The Web of Life (18-9) Clouds

Clouds

Water vapor and ice crystals coalesce in the atmosphere, forming clouds as warm, moist air rises. As atmospheric pressure lowers at higher altitude, an air mass expands as it ascends. During expansion, air cools adiabatically until its temperature falls below dew point. As the air becomes supersaturated, water vapor condenses into microscopic droplets, which are the nuclei of cloud condensation. The now cool, wet air mass forms a cloud.

Cloud cover is especially dominant over the oceans, where less than 10% of the sky is without clouds at any one time. 30% of land surface is cloud-free on average. Overall, 2/3rds of Earth’s surface has cloud cover at any time.

Regardless of rain or snow, clouds themselves have an overall cooling effect that greatly affects global climate. Clouds cool by reflecting incoming solar radiation, and warm by trapping outgoing heat.

The band of clouds that cover the equator is caused by the Hadley cell which dominates the tropics. Winds converge near the equator and rise to 10–15 km before moving toward the poles.

As this warm, moist, tropical air rises and cools it loses its capacity to hold water vapor; condensing into clouds which produce regular thunderstorms. The cold, dry air sinks back to the surface at about 30° latitude.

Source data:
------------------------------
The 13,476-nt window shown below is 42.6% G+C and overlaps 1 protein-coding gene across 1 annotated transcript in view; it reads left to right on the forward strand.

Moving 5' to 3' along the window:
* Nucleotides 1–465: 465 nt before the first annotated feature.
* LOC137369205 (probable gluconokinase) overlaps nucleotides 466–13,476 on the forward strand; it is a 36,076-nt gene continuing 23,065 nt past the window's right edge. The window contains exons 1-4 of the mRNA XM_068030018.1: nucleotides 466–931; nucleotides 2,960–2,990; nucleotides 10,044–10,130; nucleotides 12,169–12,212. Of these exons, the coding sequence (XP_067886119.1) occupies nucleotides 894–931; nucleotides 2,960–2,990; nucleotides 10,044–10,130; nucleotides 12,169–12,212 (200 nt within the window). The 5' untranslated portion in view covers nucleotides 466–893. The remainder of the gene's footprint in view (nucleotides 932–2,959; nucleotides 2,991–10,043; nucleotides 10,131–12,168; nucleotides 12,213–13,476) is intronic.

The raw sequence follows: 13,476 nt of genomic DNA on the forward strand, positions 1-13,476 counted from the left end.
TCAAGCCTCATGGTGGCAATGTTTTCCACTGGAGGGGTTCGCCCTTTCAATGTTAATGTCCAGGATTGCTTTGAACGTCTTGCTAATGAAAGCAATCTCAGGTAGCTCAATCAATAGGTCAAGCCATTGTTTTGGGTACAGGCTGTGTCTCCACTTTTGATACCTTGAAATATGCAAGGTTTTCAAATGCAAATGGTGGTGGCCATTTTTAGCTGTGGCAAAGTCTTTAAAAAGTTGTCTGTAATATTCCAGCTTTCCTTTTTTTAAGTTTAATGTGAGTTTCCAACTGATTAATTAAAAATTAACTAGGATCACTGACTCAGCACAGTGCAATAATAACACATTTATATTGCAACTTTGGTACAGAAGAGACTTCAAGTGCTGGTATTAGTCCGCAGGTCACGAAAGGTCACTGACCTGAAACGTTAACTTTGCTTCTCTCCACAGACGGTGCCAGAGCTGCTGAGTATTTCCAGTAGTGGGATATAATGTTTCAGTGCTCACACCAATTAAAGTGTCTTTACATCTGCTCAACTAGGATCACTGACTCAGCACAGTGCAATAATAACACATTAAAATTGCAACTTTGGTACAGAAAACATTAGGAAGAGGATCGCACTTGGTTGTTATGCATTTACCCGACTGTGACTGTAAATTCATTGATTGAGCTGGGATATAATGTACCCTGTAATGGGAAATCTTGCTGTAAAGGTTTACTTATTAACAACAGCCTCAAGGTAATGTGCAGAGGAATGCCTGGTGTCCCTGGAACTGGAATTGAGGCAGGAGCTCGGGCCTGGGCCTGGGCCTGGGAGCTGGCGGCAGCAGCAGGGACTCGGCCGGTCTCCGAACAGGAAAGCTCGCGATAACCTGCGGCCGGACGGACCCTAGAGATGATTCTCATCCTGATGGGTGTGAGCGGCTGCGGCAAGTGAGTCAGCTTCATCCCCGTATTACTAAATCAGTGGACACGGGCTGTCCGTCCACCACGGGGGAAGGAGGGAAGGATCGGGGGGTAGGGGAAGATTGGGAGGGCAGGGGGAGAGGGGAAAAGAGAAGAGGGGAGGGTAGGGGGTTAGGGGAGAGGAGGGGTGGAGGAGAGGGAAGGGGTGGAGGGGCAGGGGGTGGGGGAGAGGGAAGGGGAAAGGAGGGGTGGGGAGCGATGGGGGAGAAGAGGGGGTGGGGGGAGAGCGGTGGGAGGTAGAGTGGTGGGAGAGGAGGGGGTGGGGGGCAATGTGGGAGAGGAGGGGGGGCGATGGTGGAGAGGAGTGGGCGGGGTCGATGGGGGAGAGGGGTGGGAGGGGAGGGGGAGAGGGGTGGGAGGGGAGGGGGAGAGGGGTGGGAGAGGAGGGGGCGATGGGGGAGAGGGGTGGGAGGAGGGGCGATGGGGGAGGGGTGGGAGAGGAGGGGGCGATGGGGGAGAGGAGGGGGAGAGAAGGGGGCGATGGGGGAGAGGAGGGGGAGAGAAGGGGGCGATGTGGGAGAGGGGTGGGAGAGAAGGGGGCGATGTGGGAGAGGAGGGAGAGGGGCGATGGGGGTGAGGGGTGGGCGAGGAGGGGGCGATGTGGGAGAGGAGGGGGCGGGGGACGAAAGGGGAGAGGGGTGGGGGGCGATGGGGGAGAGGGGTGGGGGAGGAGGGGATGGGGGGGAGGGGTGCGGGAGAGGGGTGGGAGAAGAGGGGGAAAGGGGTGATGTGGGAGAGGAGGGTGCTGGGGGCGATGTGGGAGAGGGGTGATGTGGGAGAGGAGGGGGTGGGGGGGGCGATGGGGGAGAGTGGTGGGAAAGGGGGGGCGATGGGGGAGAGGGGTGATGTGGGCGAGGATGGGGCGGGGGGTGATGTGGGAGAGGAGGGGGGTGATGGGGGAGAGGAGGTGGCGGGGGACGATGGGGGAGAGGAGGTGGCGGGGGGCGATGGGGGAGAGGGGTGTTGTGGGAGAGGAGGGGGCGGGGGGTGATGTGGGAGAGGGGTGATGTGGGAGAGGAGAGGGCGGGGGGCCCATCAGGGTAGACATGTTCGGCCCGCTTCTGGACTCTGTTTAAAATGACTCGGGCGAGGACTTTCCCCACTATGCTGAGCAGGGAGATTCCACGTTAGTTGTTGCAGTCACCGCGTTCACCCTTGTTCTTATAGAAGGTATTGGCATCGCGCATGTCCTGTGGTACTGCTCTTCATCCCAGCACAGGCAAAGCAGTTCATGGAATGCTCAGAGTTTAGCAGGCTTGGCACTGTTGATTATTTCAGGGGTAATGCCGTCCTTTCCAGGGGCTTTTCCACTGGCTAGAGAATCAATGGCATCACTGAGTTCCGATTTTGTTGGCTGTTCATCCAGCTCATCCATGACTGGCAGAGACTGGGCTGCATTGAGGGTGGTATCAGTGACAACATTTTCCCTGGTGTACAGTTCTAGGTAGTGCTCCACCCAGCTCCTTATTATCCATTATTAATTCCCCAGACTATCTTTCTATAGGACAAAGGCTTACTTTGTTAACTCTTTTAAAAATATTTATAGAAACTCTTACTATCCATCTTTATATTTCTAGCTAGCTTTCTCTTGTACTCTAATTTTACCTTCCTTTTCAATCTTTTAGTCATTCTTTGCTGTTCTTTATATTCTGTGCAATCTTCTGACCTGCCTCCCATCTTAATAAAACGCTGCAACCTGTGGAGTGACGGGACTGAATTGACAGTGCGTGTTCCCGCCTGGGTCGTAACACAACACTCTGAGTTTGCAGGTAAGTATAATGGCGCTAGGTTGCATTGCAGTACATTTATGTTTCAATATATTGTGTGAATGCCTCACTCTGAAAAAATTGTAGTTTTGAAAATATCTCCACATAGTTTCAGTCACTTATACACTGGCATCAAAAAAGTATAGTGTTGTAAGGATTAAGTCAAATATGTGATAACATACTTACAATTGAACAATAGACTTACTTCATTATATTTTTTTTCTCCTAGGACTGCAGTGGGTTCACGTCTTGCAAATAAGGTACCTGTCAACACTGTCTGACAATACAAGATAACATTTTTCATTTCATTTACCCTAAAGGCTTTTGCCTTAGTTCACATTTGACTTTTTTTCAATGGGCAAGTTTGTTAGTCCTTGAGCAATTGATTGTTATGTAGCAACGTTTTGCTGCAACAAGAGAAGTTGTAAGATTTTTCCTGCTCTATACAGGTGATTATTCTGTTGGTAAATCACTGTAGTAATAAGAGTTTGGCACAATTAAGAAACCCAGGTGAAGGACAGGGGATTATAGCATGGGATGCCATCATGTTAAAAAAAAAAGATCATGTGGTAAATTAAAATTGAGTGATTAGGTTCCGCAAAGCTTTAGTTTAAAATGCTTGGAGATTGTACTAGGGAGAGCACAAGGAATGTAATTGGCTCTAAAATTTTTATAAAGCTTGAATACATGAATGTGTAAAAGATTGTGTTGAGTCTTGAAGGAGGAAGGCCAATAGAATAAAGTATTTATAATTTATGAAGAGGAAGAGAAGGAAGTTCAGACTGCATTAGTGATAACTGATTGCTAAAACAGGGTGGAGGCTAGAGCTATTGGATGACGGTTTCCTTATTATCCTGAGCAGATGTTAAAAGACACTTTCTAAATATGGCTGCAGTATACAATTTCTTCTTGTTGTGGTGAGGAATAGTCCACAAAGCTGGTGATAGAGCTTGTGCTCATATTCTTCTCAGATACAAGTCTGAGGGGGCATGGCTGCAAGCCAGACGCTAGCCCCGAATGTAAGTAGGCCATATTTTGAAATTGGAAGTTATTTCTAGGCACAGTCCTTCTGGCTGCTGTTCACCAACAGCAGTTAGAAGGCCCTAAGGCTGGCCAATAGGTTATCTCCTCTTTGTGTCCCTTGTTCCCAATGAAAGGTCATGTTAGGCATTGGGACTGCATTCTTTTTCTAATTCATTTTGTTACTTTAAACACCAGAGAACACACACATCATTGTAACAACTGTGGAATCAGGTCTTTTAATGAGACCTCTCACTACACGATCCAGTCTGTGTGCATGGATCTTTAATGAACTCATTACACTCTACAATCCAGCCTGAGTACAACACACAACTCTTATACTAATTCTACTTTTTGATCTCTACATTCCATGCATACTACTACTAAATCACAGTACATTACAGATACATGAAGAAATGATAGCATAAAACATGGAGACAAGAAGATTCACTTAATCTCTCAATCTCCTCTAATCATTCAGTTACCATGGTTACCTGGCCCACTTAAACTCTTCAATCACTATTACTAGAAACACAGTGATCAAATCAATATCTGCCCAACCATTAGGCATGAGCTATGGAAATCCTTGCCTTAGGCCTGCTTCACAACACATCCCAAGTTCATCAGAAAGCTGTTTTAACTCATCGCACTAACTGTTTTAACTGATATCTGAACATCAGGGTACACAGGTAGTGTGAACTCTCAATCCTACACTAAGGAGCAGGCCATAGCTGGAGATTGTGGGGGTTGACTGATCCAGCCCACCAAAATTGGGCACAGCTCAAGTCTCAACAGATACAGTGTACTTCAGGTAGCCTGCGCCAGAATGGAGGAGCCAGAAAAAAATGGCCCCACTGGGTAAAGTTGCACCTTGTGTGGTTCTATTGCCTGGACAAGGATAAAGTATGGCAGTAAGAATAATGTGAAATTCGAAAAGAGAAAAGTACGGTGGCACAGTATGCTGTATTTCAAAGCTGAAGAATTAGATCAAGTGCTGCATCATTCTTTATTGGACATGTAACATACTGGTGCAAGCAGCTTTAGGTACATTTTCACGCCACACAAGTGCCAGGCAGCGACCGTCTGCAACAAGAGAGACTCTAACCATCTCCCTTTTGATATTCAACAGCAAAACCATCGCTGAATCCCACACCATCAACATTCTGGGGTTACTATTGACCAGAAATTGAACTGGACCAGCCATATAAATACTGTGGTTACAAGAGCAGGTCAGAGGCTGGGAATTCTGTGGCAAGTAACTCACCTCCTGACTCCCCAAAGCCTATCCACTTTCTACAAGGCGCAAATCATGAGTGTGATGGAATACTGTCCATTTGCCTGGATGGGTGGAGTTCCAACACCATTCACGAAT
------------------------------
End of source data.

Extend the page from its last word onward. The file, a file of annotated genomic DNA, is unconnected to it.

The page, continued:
Clouds also commonly form in the middle latitudes – 60° north and south of the equator – where polar and mid-latitude Ferrel circulation cells collide. This pushes air upwards, fueling the formation of large-scale frontal systems that dominate the weather patterns there.

Ferrel cells are an atmospheric eddy, formed by the upward movement of polar air currents at 60° latitude and the downward flow of cool dry air from the Hadley cycle at 30° latitude.

Clouds are categorized by their appearance. The 8 main cloud families are divided into 3 groups, based upon altitude.

A cloud at the surface is called fog. Low clouds (up to 2 km) are stratocumulus, stratus, and nimbostratus. Mid-altitude clouds (2–7 km) are altocumulus and altostratus. High clouds (5–13 km) are cirrus, cirrocumulus, and cirrostratus. A cloud that extends through all 3 heights is a cumulonimbus.

Cumulus clouds are dense, puffy mounds, with flat bases and cauliflower tops.

Stratus clouds are relatively featureless, with a uniform base and gray, horizontal layering. Altostratus clouds are lighter than nimbostratus, and darker than cirrostratus.

Cirrus clouds are the thin wisps of vapor that streak the sky at high altitudes; covering nearly 1/3rd of the globe at any time. Mineral dust forms the seeds of cirrus clouds. This dust naturally originates from dry surface regions, but human activities have increasingly contributed.

High-altitude clouds that curl at the top like breaking waves indicate disturbance in Earth’s magnetic field. The waves are caused by high-speed winds blowing over more stagnant air masses, forming a distinction pattern known as Kelvin-Helmholtz instability waves. These ultra-low frequency waves occur 20% of the time. They change the energy dynamics in the magnetosphere, affecting the blockage of incoming cosmic radiation.